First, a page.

In my understanding, my sister’s religion teaches that women were put here to serve men. They are meant to be subservient to them, and their role is, at best, what many would define as that of traditional females. I can’t comment on what her religion teaches regarding the intelligence level of males vs females.

In short, my sister reads her bible and it tells her that her husband is in charge. He is destined for great things while she is meant to support his endeavors. Her church reinforces and perpetuates this insanity.

Admittedly, my views are colored by feelings more than facts, so I should probably stop at this point.

Expand full comment

Thank you for this today's article. I am raising 2 daughters and want them to be the best that they can. I agree with the commenters who mention that this mindset begins at home. We have to do better from the start.

Expand full comment

The hurricane effects in Florida might be changing some people’s views as to where is the optimum place to live?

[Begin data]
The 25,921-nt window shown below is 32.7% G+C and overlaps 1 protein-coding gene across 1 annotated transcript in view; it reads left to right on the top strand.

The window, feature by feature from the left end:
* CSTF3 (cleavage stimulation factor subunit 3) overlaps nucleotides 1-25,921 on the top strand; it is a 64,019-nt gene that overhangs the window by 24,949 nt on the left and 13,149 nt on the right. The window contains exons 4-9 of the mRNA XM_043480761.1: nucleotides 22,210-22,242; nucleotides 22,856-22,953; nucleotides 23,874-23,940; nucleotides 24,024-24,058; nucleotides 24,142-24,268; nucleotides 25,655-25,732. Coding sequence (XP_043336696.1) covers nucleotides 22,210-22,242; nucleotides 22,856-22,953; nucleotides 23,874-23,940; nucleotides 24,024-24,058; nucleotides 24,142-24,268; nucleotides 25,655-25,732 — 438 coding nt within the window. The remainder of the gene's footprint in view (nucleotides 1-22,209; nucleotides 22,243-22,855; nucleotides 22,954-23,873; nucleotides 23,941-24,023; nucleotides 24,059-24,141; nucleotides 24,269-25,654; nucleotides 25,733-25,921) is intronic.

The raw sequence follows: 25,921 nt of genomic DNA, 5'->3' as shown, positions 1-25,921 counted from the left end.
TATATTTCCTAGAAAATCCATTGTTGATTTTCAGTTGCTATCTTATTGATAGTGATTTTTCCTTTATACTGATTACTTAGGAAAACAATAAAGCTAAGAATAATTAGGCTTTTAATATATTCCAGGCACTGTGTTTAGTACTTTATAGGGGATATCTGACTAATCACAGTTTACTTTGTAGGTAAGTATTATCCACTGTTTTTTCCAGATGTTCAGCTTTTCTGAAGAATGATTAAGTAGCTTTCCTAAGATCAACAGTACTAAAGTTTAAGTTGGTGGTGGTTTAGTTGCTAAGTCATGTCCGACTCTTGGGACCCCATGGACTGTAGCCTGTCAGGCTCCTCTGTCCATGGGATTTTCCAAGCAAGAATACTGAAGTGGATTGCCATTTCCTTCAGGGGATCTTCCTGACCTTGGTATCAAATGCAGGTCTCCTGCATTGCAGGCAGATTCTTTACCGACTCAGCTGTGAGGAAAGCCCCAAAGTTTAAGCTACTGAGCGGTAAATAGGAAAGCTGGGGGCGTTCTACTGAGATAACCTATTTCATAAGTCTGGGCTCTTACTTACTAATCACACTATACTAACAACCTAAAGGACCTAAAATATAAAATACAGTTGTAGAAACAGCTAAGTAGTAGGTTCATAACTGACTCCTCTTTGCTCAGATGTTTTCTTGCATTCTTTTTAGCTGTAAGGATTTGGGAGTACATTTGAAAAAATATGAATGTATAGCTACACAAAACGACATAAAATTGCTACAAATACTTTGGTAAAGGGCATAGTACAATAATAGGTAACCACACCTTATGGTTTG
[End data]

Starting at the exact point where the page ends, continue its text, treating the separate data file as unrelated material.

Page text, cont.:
My brother in law and his wife (in their 70’s) live full time in Naples, and were extremely fortunate in having weathered the storm and also sustained no flooding/damage to their home. Despite their having stayed in place for every hurricane in the past, they said they will never again go through this. They plan to double their efforts to move further north and away from the gulf.

Expand full comment

Fortunately, my daughters and son were raised to love science as I was a science teacher and then a Physician Associate. One of my daughters is home with children and loving it and one is a fisheries geneticist. The daughter without children has chosen to never have kids as it would interfere with her career. ( As children do) My older daughter with kids always wanted to be a full time mother, a noble calling. Perhaps young girls realize this choice from an early age. Don’t say women can have both because when we do, we lose out on both. Perhaps my children are responding to my choice of both and only being able to do 80% of either. (which is 160% by the way)!

Expand full comment